WORK to regenerate part of Taunton’s riverside has been delayed by archaeological work, the council has admitted, meaning it is technically in breach of its own planning conditions.

Taunton Deane Borough Council secured planning permission in September 2018 to regenerate the Coal Orchard site on the River Tone, building new flats, retail units, restaurants and a gym.

Work to demolish the former St James Street swimming pool was completed before Christmas, with a contractor for the replacement buildings due to have been appointed in January.

However, the project is now behind schedule as a result of further archaeological surveys, which won’t conclude until the end of February – meaning the council is technically in breach of its own planning conditions.


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Martin Pakes – who organised a petition against the plans, signed by more than 1,100 people – raised the issue at a meeting of the council’s planning committee on Wednesday evening (February 6).

He said he had asked about the delays using the Freedom of Information Act, and had been informed it was due to “archaeological dig requirements which won’t be completed until the end of February.”

He added: “The council must have known that an archaeological dig would have been needed.

“Is the council now in breach of the conditions, and what will be done about it? I’m very concerned about having a huge gap site near St James Street.”

Mr Pakes said he feared the empty space would be used as a “contractors’ yard” throughout the construction period, and sought assurance that the former pool site would be redeveloped during the first phase of the work.

His Freedom of Information request on the timing and content of the five phases of construction was refused because the council deemed the information to be “commercially sensitive”.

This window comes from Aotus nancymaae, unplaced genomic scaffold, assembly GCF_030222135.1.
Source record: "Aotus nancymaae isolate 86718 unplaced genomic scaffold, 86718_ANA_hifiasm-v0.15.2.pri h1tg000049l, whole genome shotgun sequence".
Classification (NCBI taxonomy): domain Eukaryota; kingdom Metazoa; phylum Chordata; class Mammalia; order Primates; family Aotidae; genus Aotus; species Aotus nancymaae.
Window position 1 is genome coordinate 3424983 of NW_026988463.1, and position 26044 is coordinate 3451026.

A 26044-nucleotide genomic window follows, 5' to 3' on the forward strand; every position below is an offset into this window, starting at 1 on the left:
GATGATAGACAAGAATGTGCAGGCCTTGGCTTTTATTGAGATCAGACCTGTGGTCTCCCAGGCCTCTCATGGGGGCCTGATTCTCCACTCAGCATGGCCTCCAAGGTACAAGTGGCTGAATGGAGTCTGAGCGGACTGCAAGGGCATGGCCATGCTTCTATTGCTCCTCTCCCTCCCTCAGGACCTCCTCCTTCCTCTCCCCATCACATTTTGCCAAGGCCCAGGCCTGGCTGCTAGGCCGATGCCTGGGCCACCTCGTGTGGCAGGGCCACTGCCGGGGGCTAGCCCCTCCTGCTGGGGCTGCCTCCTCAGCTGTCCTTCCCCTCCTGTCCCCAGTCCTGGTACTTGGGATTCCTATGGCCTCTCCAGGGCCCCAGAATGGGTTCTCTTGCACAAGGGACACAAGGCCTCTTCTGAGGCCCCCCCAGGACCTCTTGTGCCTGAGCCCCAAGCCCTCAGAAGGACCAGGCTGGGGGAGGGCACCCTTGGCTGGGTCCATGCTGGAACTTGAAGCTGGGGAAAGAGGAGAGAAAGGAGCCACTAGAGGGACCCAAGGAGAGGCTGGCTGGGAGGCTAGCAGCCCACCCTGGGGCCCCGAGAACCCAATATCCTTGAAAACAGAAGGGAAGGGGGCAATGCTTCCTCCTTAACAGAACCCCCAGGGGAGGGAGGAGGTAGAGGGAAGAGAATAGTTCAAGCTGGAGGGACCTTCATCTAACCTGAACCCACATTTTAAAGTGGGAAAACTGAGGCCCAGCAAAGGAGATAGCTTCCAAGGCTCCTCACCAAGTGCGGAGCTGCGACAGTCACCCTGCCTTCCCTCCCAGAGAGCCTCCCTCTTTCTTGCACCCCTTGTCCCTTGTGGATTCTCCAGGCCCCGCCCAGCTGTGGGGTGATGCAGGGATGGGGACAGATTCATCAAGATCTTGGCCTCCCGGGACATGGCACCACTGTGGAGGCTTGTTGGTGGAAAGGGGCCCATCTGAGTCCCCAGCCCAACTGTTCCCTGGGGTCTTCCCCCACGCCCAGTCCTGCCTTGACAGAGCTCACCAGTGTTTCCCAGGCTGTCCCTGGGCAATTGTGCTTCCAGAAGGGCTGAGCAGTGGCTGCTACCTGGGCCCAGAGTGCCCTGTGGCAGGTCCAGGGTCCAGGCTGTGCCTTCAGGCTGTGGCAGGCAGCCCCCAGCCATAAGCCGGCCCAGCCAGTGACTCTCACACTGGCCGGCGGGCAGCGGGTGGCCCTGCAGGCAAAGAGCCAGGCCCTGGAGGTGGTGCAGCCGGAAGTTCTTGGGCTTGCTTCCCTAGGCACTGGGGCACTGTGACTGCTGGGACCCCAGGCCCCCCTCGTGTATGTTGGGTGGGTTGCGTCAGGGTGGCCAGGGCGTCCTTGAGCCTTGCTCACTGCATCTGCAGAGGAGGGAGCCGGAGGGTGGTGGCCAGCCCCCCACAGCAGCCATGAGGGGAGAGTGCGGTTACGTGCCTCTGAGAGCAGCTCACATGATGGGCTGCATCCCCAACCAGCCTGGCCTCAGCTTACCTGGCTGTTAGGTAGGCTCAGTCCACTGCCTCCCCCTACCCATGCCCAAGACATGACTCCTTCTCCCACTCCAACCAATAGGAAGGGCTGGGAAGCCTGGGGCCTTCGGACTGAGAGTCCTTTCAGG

Under the planning approval, the council should have appointed a contractor for the scheme within one month of the pool demolition ending, in order to “ensure no adverse long-term impact on the conservation area”.

Planning officer Bryn Kitching admitted this condition had been breached, and said the council was working hard to move the project forward.

He told the committee: “Clearly we do have a condition which is in breach. It’s been raised with us, we need to address it.

“We want to make sure we have that archaeological information before any development takes place on site.”

A council spokesman added on Friday (February 8) that a contractor had now been appointed – though they will not be publicly named for another two weeks.

They said: “Although there has been a slight delay in selecting and appointing a contractor, which has led to a technical breach of the planning condition (that required the contact to be let for the construction within one month of the demolition of the swimming pool), a contractor has now been selected following a rigorous tender process.

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“Some of the delays were down to the need to undertake the necessary archaeological and other ground investigation works that could not take place until after the swimming pool had been demolished.

“We wanted to co-ordinate all these works at the same time in order to reduce the disruption to the public and restrictions on car parking. We are working to ensure we mitigate as much risk from the project as possible prior to starting on a challenging site.

“Discussions are underway to consider the most efficient and least disruptive construction programme, bearing in mind health and safety for both current residents in the area and also for those who will be living and working in the new development as phases are completed.

“Although we have selected a contractor, we are not able to disclose the name for a couple of weeks due to regulatory procedures.”